Director – John Landis
Cast – George Wendt, Meredith Monroe, Matt Keeslar, Haley Guiel, Kerry Sandomirsky, John B. Scott, Nancy Whyte, Emily Tennant
Release Year – 2006
Reviewed by John of the Dead
Anyone involved in the horror scene knows the name of director John Landis. His iconic 1981 masterpiece “An American Werewolf in London” set the tone for what a REAL werewolf transformation should look like. Definitely known more for his comedic films such as “Animal House”, “The Blues Brothers”, and “Three Amigos!”, he is one of the few who has been able to leave the horror genre completely, and still return years later in awesome fashion. His second installment into the “Masters of Horror” series titled “Family” is a testament that shows the guy still has “it”. “It”? Yeah, you know…his awesome blend of horror and subtle comedy. No one else does “it” like John Landis.
“Family” stars George Wendt as Harold Thompson, a peaceful and innocent looking neighbor in a suburban neighborhood. Harold likes to spend his days with his “family”, a collection of real human skeletons dressed in full attire, but that will soon change when a new couple moves in across the street. The young wife, Celia Fuller(Meredith Monroe), looks to be the perfect addition to Harold’s small family of three, and he embarks on a creepy journey to make her his next of kin.
If you like quirky horror, then this one is for you. John Landis’s direction in this film is beyond me as he set up each scene perfectly with just the right lighting, camera work, score, and overall atmosphere. You get the feeling like you should not take things as they appear due to this setup, and it works wonderfully when the real horror kicks in, quite abruptly actually. The pacing is perfect as I never once found myself straying away mentally nor being un-visually engaged in what was going on. George Wendt’s performance was top notch and he sold his character wonderfully. His scenes with his “family” had to be my favorite usage of his character.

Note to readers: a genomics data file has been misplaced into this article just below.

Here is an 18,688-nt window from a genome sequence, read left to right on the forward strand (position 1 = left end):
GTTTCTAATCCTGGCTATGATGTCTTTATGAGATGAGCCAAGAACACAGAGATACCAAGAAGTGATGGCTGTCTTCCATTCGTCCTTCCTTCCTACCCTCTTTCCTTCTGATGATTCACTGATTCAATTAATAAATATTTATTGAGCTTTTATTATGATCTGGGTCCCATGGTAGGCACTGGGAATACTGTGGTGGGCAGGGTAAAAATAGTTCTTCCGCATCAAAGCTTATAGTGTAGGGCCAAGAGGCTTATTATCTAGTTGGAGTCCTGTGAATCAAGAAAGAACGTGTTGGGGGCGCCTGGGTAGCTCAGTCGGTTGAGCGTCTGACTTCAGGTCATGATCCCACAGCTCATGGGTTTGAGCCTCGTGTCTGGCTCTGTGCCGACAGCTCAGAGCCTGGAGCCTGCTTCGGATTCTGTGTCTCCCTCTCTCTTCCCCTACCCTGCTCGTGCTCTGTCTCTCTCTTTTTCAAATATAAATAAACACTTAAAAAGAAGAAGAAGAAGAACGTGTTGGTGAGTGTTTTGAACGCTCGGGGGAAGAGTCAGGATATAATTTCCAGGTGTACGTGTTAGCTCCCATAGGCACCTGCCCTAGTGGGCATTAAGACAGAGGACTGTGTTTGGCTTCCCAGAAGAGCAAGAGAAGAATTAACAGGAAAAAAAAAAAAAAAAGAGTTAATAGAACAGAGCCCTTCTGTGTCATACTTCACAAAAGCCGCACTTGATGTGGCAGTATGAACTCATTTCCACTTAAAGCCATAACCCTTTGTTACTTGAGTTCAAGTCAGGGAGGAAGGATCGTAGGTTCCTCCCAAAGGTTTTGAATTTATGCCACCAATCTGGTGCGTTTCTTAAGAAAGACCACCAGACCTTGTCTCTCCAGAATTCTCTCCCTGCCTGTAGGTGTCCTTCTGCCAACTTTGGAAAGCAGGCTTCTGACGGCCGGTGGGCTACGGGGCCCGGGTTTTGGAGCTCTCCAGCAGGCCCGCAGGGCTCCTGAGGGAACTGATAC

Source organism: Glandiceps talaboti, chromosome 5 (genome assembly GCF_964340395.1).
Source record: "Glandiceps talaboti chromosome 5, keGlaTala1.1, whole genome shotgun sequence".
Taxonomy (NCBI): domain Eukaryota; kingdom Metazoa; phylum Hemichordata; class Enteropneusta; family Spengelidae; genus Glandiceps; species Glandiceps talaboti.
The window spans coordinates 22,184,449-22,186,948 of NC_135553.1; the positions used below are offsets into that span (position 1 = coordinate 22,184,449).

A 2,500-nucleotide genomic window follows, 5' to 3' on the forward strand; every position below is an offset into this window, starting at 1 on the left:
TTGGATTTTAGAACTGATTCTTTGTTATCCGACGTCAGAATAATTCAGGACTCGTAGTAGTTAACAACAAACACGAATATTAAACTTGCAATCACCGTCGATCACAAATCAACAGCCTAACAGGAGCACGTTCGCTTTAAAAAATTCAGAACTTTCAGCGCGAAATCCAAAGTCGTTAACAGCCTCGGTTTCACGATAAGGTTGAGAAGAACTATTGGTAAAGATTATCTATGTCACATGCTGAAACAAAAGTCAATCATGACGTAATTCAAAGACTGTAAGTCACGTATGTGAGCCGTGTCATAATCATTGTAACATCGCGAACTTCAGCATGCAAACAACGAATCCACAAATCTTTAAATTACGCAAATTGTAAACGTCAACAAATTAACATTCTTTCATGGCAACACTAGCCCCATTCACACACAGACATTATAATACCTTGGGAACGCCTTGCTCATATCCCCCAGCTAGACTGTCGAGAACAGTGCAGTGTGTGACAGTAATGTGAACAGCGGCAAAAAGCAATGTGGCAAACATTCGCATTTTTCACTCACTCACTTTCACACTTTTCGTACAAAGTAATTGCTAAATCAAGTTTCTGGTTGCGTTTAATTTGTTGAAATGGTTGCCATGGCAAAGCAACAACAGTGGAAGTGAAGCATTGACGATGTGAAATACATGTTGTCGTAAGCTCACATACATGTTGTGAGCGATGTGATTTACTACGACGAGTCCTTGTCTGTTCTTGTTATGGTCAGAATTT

The storyline for this one is great, and it gives several developments along the way that I never saw coming. In a way you do feel for the lonely Harold Thompson, especially because we really do not have any concrete proof that his “family” really ever was his real family. In other words, we never know whether or not he really even had a family, until the end of the film of course. His anguish and hostility towards those who failed to rear him was a nice addition to this innocent and happy go-lucky “perfect” neighbor. Of course, this film excelled in the fact that not only was the bulk of it great, but the ending is one I not only never saw coming, but was awesome as well. It seems a lot of these “Masters of Horror” flicks give us the endings we WISH Hollywood films would give us. Of course when making money outweighs great filmmaking, we will have to resort to un-Hollywood films to provide “the goods”.
Overall, this is an awesome entry into the “Masters of Horror” series by one of the genre’s coolest and most well-known directors. Give this a watch if you are a fan of John Landis or would like to see a film that is not horrific on the outside, but downright horrific on the inside, much like Harold Thompson.